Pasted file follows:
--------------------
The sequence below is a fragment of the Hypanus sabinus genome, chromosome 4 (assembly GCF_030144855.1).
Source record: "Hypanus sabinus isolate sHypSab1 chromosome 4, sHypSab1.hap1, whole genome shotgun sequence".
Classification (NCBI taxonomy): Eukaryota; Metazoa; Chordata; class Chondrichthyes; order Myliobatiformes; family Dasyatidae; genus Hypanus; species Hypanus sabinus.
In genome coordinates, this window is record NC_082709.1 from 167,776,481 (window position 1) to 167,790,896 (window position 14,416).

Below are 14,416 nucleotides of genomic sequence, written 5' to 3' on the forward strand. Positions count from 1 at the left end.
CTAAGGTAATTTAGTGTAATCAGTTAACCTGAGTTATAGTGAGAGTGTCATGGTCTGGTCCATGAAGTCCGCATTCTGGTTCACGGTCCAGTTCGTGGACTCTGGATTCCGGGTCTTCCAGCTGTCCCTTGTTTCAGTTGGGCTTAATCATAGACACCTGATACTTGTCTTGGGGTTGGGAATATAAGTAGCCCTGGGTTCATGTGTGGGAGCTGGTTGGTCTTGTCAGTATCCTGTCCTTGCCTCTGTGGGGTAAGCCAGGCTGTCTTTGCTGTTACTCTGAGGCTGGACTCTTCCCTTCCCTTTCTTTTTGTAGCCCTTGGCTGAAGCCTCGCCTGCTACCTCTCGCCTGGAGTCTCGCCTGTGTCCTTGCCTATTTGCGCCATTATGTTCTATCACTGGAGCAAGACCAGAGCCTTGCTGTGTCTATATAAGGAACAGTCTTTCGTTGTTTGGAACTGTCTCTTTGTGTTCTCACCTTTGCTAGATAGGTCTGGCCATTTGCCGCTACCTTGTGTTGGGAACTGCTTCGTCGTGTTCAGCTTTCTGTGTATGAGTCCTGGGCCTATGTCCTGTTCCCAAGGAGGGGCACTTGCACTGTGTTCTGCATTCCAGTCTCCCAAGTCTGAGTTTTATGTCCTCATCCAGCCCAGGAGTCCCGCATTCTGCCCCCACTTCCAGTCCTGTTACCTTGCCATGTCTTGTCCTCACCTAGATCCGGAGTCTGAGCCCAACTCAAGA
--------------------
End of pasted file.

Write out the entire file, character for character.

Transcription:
The sequence below is a fragment of the Hypanus sabinus genome, chromosome 4 (assembly GCF_030144855.1).
Source record: "Hypanus sabinus isolate sHypSab1 chromosome 4, sHypSab1.hap1, whole genome shotgun sequence".
Classification (NCBI taxonomy): Eukaryota; Metazoa; Chordata; class Chondrichthyes; order Myliobatiformes; family Dasyatidae; genus Hypanus; species Hypanus sabinus.
In genome coordinates, this window is record NC_082709.1 from 167,776,481 (window position 1) to 167,790,896 (window position 14,416).

Below are 14,416 nucleotides of genomic sequence, written 5' to 3' on the forward strand. Positions count from 1 at the left end.
CTAAGGTAATTTAGTGTAATCAGTTAACCTGAGTTATAGTGAGAGTGTCATGGTCTGGTCCATGAAGTCCGCATTCTGGTTCACGGTCCAGTTCGTGGACTCTGGATTCCGGGTCTTCCAGCTGTCCCTTGTTTCAGTTGGGCTTAATCATAGACACCTGATACTTGTCTTGGGGTTGGGAATATAAGTAGCCCTGGGTTCATGTGTGGGAGCTGGTTGGTCTTGTCAGTATCCTGTCCTTGCCTCTGTGGGGTAAGCCAGGCTGTCTTTGCTGTTACTCTGAGGCTGGACTCTTCCCTTCCCTTTCTTTTTGTAGCCCTTGGCTGAAGCCTCGCCTGCTACCTCTCGCCTGGAGTCTCGCCTGTGTCCTTGCCTATTTGCGCCATTATGTTCTATCACTGGAGCAAGACCAGAGCCTTGCTGTGTCTATATAAGGAACAGTCTTTCGTTGTTTGGAACTGTCTCTTTGTGTTCTCACCTTTGCTAGATAGGTCTGGCCATTTGCCGCTACCTTGTGTTGGGAACTGCTTCGTCGTGTTCAGCTTTCTGTGTATGAGTCCTGGGCCTATGTCCTGTTCCCAAGGAGGGGCACTTGCACTGTGTTCTGCATTCCAGTCTCCCAAGTCTGAGTTTTATGTCCTCATCCAGCCCAGGAGTCCCGCATTCTGCCCCCACTTCCAGTCCTGTTACCTTGCCATGTCTTGTCCTCACCTAGATCCGGAGTCTGAGCCCAACTCAAGA